Baseline information on CD4 cell count, plasma HIV viral load, physician's experience with patients with HIV, gender, age, aboriginal status, history of injection drug use, income, education, and AIDS diagnosis (to control for opportunistic infection prophylaxis as well as disease stage) were also included in the model as potential confounders. Since we are now dealing with several factors that, simultaneously, can potentially be considered as confounders, we cannot any longer apply the technique described in the section entitled ‘Confounding and effect modification by adherence on the relationship between depressive symptoms and mortality’. In order to cope with this level of complexity, several authors have suggested a backward stepwise approach to select potential confounders for evaluation, based on the magnitude of change in the coefficient of the explanatory variable of main interest . Starting with the full model, variables were dropped one at a time, using the relative change in the coefficient for the variable related to depressive symptoms as a criterion, until the maximum change from the full model exceeded 5%, which is a more conservative approach than the one suggested by Maldonado and Greenland .
Analyses were performed using SAS software version 9.1.3 Service Pack 3 (SAS Institute Inc., Cary, North Carolina, USA). Categorical variables were analyzed using the Pearson chi-squared statistic, and continuous variables were analyzed using the Wilcoxon rank sum test. Cox-proportional hazard regression was used to model the effect of depressive symptoms and other potential confounders on survival time . The assumptions of proportional hazards were examined graphically.
Between 1 August 1996 and 30 June 2002, a total of 1011 antiretroviral-naive participants aged 18 years and over initiated triple combination therapy consisting of two nucleoside reverse transcriptase inhibitors plus a protease inhibitor or a non-nucleoside reverse transcriptase inhibitor. Among them, 448 (44%) were excluded from the analyses because they did not complete all 20 questions on the CES-D scale during the baseline survey. A total of 563 individuals (91% males) were involved in the study and followed by a median of 4 years [interquartile range (IQR), 3–6 years]. At baseline, the median age was 38 years (IQR, 34–46 years), CD4 cell count was 230 cells/μl (IQR, 80–390 cells/μl), HIV RNA plasma viral load was 120 000 copies/ml (IQR, 43 800–280 000), and physician experience was 77 patients per physician (IQR, 9–199 patients per physician). Of these subjects, 35% had an average annual income of less than $10 000, 29% did not complete high school, 28% had a history of injection drug use, 13.7% reported being aboriginal, 20% had an AIDS diagnosis, and 23% of participants were less than 95% adherent in the first year of follow-up. The overall all-cause mortality rate was 10% during follow-up. When participants who did not complete the enrollment survey were compared with those who completed it, they tended to be female, have no high school completion, lower income, higher baseline CD4 cell count, lower baseline HIV RNA plasma viral load, less experienced physicians, lower adherence and longer survival (P < 0.05).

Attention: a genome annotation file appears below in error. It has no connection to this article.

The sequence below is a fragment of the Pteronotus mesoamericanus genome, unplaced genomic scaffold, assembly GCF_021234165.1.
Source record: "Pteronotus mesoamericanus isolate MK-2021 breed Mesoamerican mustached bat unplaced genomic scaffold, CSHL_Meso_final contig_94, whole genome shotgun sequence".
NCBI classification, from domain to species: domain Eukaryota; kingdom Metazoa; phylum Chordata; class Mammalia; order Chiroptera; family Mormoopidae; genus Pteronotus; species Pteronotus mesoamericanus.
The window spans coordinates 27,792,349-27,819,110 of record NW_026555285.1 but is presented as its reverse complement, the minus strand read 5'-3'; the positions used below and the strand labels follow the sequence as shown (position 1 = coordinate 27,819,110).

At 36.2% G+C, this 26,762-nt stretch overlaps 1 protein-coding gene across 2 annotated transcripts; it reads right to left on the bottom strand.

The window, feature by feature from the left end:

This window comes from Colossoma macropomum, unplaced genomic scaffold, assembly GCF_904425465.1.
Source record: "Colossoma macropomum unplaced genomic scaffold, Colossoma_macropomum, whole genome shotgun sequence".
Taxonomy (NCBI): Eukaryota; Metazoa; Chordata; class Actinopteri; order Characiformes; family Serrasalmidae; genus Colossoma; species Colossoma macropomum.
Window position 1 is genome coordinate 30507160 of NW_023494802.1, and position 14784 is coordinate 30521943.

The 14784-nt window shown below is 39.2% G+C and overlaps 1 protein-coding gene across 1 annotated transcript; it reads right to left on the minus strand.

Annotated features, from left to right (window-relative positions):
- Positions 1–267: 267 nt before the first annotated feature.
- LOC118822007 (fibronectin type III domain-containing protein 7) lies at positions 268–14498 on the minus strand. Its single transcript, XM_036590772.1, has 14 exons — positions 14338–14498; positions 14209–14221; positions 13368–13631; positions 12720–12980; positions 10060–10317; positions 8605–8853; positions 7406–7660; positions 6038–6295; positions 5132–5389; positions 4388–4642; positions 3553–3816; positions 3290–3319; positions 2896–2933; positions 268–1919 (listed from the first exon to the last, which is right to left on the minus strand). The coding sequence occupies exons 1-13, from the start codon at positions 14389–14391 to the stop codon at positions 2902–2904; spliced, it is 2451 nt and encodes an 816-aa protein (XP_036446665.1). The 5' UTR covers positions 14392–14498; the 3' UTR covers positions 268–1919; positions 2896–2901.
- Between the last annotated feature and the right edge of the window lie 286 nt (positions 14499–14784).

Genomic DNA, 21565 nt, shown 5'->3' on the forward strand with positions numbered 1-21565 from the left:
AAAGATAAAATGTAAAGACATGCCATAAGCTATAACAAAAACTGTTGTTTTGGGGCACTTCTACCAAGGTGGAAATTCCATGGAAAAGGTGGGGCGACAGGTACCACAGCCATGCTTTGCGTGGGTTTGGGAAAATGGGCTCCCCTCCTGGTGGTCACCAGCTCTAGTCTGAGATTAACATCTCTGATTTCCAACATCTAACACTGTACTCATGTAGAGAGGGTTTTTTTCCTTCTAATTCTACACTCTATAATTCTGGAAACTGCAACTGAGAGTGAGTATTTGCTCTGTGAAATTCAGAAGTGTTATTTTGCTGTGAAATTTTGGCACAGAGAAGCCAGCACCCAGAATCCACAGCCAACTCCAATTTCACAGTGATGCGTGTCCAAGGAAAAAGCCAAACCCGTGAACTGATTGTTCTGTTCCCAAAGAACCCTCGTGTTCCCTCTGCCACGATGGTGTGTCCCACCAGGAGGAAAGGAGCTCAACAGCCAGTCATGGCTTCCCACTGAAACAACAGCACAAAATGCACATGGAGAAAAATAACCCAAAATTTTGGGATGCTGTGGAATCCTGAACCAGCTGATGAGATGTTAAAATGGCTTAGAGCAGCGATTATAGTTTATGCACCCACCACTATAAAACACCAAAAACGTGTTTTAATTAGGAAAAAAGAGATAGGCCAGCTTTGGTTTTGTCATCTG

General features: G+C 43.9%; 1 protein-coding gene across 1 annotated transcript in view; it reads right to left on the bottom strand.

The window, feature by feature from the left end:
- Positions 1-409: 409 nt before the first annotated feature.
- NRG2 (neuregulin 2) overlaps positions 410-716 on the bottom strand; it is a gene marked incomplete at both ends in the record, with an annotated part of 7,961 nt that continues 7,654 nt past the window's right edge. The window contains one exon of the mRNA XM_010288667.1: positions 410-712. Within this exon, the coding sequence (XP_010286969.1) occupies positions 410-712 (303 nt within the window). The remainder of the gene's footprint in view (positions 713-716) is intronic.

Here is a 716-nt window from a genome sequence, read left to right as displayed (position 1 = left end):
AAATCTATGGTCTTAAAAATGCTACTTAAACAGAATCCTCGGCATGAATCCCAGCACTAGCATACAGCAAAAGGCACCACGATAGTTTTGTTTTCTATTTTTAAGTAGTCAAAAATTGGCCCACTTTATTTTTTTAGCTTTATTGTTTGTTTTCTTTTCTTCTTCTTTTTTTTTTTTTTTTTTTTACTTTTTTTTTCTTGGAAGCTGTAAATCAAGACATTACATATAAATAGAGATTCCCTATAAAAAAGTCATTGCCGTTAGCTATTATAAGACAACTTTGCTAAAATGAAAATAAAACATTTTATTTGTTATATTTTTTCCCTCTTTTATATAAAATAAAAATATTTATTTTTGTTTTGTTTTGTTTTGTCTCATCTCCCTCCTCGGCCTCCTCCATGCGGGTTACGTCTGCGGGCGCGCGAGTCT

At baseline, 289 individuals (51%) were classified as having depressive symptoms (CES-D ≥ 16). As noted in Table 1, depressive symptoms was associated with high school completion, annual income, history of injection drug use, physician experience, gender, and adherence (P < 0.05). When we compared each level of these variables across the depressive symptoms strata (CES-D ≥ 16 versus CES-D < 16), females were more likely to present depressive symptoms than males, and non-adherent patients, those with a history of injection drug use, those with no high school completion and those with income < $10 000 were also more likely to have depressive symptoms. Age, AIDS diagnosis, aboriginal status, CD4 cell count, and plasma HIV viral load were not significantly associated with depressive symptoms.
Our analyses (see section entitled ‘Confounding and effect modification by adherence on the relationship between depressive symptoms and mortality’ below) found that adherence is a confounder and effect modifier in the relationship between depressive symptoms and mortality. In this study population it is also important to control for the effects of age, gender, aboriginal status and history of injection drug use as potential confounders in this relationship. However, we observed that in Table 1 there is no apparent association between age, aboriginal status and depressive symptoms, which by definition would disqualify these variables as confounders in our analyses. Nevertheless, as few aboriginal people were included in the study, aboriginal status could arguably be regarded as a confounder. This same conclusion was applied to age.